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Aviation deal: A step toward carbon neutrality

John Roome's picture
In five years from now, your trip across the ocean could look very different from today. While you will probably not notice it, the aircraft you board will boast green technologies from wing tips to landing gear. It will fly on the most direct and fuel-efficient route, use more biofuels, and the airline will purchase carbon credits to compensate for the carbon emissions generated by your trip. In fact, starting in 2021, countries are pledging that growth from the aviation sector will be carbon neutral, capped at 2020 emission levels.
Greenhouse gas emissions from the aviation sector currently represent 2% of worldwide emissions – making aviation the world’s seventh largest emitter - a number anticipated to rise exponentially in the coming decades as more and more people choose to fly to their destinations. Today, an aircraft with 300 passengers traveling from Paris to New York emits approximately 100 tons of carbon dioxide, or as much as emissions from 22 cars in a year. And because the emissions happen higher up in the atmosphere, the impact on global warming is greater than emissions on the ground.
Earlier this month, 191 countries belonging to the International Civil Aviation Organization (ICAO) adopted an agreement to stop future emissions from rising above 2020 levels. This is the latest measure by the industry aimed at curbing emissions, a step in the right direction given that air traffic is expected to double by 2030.

Habitat III will shape the future of cities. What will it mean for urban mobility?

Nancy Vandycke's picture
Photo credit: Rajarshi Mitra/Flickr

Next week, the international community will gather at Habitat III - the United Nations Conference on Housing and Sustainable Urban Development - to discuss important urban challenges as the world’s cities grow at an unprecedented rate.

Today, 54% of people live in cities and towns. Cities can be magnets for population growth and offer opportunities for jobs and social empowerment; but they can also be a source of congestion, exclusion and impoverishment. Which path of urban growth will prevail depends, in large part, on the quality and availability of mobility solutions. Transport is a structuring element of cities.

The reality of mobility in today’s cities is alarming— especially when measured against the four criteria that define sustainable mobility.

Four things not to miss in shaping the new Global Action Agenda for Transport

Nancy Vandycke's picture

At the recent Climate Action 2016 Summit, several key stakeholders joined the World Bank Group in a call for global and more concerted action to address the climate impact of transport, while ensuring mobility for everyone. In a month from now, the High-Level Advisory Group on Sustainable Transport, which was established by the United Nations Secretary General Ban Ki-Moon for three years, will release its conclusions on what actions are needed to support “more sustainable transport systems”. This will lay the ground for the first UN Global Conference on Sustainable Transportation on November 26-27, 2016, in Ashgabat. As the HLAP is finalizing its report, here are four things that the new Global Action Agenda should not miss.

​Lagos’ Bus Rapid Transit System: Decongesting and Depolluting Mega-Cities

Nicolas Peltier-Thiberge's picture
Photo:  Lagos Metropolitan Area Transport Authority (LAMATA)

As Beijing is issuing its first-ever red alert due to record levels of air pollution, it is time for us to reflect on how we can propose cleaner urban transport solutions to large cities in the developing world.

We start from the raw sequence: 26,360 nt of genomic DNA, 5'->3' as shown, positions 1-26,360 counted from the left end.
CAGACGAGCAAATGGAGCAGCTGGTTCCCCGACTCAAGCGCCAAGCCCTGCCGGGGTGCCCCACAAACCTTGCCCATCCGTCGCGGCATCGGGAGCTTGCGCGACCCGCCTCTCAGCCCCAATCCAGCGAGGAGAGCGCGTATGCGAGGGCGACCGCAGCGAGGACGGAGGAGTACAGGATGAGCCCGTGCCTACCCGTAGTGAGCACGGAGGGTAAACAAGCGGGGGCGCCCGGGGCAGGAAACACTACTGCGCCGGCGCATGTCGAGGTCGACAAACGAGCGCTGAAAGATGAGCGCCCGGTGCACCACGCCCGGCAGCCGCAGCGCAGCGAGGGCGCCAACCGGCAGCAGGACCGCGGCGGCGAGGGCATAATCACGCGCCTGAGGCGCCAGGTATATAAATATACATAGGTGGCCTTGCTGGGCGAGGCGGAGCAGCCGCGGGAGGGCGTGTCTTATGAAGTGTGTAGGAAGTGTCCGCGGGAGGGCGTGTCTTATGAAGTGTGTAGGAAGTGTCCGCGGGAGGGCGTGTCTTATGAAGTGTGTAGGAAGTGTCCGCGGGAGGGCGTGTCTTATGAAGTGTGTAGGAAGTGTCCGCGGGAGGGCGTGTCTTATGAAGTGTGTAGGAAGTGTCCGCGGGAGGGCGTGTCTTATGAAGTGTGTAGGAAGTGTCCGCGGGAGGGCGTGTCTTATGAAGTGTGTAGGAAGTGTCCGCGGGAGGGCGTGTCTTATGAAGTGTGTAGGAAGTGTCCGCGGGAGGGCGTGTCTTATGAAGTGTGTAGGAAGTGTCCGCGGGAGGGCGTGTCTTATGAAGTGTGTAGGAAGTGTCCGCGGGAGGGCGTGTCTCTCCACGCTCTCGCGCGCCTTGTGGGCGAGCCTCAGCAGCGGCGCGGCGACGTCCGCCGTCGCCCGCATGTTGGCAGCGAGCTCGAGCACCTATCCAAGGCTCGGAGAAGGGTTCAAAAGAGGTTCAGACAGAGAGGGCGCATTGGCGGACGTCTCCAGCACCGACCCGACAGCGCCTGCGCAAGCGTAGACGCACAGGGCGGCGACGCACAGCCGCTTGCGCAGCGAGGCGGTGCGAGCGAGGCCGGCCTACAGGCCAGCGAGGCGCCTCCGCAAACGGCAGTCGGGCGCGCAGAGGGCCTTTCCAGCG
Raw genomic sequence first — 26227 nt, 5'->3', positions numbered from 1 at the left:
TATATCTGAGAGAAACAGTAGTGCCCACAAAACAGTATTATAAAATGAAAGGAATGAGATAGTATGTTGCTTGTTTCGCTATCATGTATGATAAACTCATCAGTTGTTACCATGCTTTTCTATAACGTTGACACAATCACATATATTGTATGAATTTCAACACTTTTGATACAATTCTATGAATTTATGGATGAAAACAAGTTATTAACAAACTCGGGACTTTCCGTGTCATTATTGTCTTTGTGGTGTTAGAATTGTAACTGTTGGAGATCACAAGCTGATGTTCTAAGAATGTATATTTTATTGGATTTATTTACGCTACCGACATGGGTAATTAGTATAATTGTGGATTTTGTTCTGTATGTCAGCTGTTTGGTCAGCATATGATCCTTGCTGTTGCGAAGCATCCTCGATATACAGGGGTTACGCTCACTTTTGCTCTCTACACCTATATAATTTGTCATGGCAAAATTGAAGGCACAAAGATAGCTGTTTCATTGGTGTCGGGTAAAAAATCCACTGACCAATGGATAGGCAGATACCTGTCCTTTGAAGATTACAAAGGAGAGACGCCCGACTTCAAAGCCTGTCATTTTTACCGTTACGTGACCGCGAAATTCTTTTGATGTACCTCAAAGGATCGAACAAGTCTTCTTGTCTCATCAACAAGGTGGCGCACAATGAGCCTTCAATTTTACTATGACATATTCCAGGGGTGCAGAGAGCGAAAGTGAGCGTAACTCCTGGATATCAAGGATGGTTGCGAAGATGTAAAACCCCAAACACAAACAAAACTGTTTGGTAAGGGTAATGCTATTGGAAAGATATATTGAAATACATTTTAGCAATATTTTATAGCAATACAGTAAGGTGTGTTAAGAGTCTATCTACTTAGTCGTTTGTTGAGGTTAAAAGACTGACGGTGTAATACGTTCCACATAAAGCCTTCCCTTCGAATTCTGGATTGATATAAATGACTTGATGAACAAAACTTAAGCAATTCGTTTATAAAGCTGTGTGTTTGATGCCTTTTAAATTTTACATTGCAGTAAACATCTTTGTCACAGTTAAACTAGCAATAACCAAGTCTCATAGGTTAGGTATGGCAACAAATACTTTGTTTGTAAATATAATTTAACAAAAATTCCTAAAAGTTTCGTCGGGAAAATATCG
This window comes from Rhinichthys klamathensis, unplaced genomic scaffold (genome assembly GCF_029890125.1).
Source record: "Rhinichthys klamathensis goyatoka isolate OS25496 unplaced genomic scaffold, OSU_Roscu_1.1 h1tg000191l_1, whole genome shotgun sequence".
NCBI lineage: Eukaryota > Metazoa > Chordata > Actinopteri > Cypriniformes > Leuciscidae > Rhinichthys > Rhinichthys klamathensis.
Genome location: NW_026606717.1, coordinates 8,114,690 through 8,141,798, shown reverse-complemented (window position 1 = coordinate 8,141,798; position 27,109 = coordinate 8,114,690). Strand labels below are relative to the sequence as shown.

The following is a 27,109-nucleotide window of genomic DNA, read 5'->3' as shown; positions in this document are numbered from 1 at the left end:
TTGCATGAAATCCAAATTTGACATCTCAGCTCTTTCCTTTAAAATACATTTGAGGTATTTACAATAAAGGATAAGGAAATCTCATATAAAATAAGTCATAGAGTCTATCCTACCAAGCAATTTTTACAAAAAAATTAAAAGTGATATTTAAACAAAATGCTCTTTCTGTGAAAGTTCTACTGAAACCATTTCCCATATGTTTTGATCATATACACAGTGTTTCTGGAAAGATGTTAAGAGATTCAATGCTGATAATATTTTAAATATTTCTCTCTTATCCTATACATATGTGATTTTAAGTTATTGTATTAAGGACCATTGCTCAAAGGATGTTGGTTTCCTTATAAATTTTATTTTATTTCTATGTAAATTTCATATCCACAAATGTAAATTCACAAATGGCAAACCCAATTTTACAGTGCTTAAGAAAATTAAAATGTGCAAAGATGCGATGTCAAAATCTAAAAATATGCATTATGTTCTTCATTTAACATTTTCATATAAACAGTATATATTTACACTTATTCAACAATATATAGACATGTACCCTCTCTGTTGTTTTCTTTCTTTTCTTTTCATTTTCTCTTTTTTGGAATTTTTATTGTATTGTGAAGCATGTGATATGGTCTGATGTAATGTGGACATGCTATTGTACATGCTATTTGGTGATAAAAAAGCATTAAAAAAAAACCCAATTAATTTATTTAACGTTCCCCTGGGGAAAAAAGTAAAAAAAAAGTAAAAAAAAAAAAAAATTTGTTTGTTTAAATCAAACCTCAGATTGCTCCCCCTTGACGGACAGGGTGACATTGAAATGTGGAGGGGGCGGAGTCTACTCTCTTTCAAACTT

The transport sector accounts for 23 percent of energy-related global CO2 emissions, second behind electricity and heat generation. Moreover, transport-related emissions are set to rise from 23 percent to up to 33 percent by 2050.

In Beijing, banning half of the car off the streets (except electric and hybrid vehicles) is one of the most radical measures that the authorities have taken to fight what some observers have called airpocalypse. To compensate, 200 additional buses have been added to the cities’ public transport system. Schools have also been closed and outdoor construction works have been forced to stop. The social and economic costs of airpocalypse are enormous. With particulates levels more than 10 times the recommended levels, there are serious health consequences for Beijing’s 20 million inhabitants.
As urbanization continues all over the world, many mega-cities are desperately looking for credible solutions to improve urban transport systems and reduce traffic congestion. Sophisticated but expensive systems like underground subways are economically out-of-reach for many large cities in the developing world. The good news is that there are some excellent alternatives that the World Bank Group and other international partners have been promoting.
One of these alternatives is the so-called Bus Rapid Transit (BRT) system. Invented in Latin America and since then spread all over the world, BRTs have a particular relevance for fiscally-constrained, developing nations because of their relatively modest cost but also their dramatic benefits in terms of urban mobility and air pollution reduction. 

Rio: A hot city tackles global warming through mass transit

Daniel Pulido's picture
SuperVia, Rio de Janeiro / 2.0 Brasil

It is the end of another hot day in Rio de Janeiro. I’m tired and sweaty after spending the afternoon checking out the progress on some of the city’s train stations, which are being renovated for the upcoming Olympic Games. But I’m also happy, having witnessed the progress made in improving Rio’s suburban rail system, known as SuperVia, which the World Bank has been supporting for the last 20 years.

A major African step to make sustainable transport a reality

Roger Gorham's picture
Promoting Sustainable Transport Across Africa

The term “sustainable transport” evokes a wide range of images and perceptions among transport professionals and lay people alike. For some, it means a range of technology solutions – from diesel particulate filters to ebikes, Copenhagen wheels, or buses running on compressed natural gas.  For others, the term can refer to changes in behavior, like improving the way vehicles are maintained or driven, or efforts to carpool.  For yet others, the term implies even more radical changes, like wholesale shifts in the way cities are designed, and/or smart city approaches that use ICT technologies to fundamentally change the way people interact with their surroundings. “Sustainable Transport” can mean any or all these things, including expanding access to transport services in rural areas.